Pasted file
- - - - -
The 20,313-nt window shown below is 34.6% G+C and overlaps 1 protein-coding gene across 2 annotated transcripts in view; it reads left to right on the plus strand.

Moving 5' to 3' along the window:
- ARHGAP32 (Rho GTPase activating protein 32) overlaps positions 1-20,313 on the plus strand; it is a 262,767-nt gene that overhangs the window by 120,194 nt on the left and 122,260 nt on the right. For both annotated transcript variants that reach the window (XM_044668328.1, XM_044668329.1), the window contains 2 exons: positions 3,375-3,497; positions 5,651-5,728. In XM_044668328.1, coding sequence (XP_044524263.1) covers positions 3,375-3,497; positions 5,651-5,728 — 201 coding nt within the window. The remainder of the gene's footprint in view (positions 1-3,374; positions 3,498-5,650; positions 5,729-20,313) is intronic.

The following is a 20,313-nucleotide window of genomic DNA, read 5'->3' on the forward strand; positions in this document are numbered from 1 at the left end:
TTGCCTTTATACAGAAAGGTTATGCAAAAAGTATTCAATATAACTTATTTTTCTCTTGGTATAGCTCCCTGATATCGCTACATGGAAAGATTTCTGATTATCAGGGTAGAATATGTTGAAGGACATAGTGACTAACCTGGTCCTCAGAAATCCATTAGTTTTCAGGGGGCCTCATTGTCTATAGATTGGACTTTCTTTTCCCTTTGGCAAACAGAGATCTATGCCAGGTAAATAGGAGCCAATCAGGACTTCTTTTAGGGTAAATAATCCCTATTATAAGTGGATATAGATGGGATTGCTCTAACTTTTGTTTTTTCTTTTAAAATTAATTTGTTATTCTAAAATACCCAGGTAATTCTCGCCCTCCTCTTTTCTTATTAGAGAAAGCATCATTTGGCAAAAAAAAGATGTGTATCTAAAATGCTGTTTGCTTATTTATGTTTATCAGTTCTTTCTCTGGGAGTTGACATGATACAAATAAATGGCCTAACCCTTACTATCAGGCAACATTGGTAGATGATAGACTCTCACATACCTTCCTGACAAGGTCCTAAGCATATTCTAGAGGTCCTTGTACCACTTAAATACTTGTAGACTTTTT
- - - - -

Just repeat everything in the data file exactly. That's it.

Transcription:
The 20,313-nt window shown below is 34.6% G+C and overlaps 1 protein-coding gene across 2 annotated transcripts in view; it reads left to right on the plus strand.

Moving 5' to 3' along the window:
- ARHGAP32 (Rho GTPase activating protein 32) overlaps positions 1-20,313 on the plus strand; it is a 262,767-nt gene that overhangs the window by 120,194 nt on the left and 122,260 nt on the right. For both annotated transcript variants that reach the window (XM_044668328.1, XM_044668329.1), the window contains 2 exons: positions 3,375-3,497; positions 5,651-5,728. In XM_044668328.1, coding sequence (XP_044524263.1) covers positions 3,375-3,497; positions 5,651-5,728 — 201 coding nt within the window. The remainder of the gene's footprint in view (positions 1-3,374; positions 3,498-5,650; positions 5,729-20,313) is intronic.

The following is a 20,313-nucleotide window of genomic DNA, read 5'->3' on the forward strand; positions in this document are numbered from 1 at the left end:
TTGCCTTTATACAGAAAGGTTATGCAAAAAGTATTCAATATAACTTATTTTTCTCTTGGTATAGCTCCCTGATATCGCTACATGGAAAGATTTCTGATTATCAGGGTAGAATATGTTGAAGGACATAGTGACTAACCTGGTCCTCAGAAATCCATTAGTTTTCAGGGGGCCTCATTGTCTATAGATTGGACTTTCTTTTCCCTTTGGCAAACAGAGATCTATGCCAGGTAAATAGGAGCCAATCAGGACTTCTTTTAGGGTAAATAATCCCTATTATAAGTGGATATAGATGGGATTGCTCTAACTTTTGTTTTTTCTTTTAAAATTAATTTGTTATTCTAAAATACCCAGGTAATTCTCGCCCTCCTCTTTTCTTATTAGAGAAAGCATCATTTGGCAAAAAAAAGATGTGTATCTAAAATGCTGTTTGCTTATTTATGTTTATCAGTTCTTTCTCTGGGAGTTGACATGATACAAATAAATGGCCTAACCCTTACTATCAGGCAACATTGGTAGATGATAGACTCTCACATACCTTCCTGACAAGGTCCTAAGCATATTCTAGAGGTCCTTGTACCACTTAAATACTTGTAGACTTTTT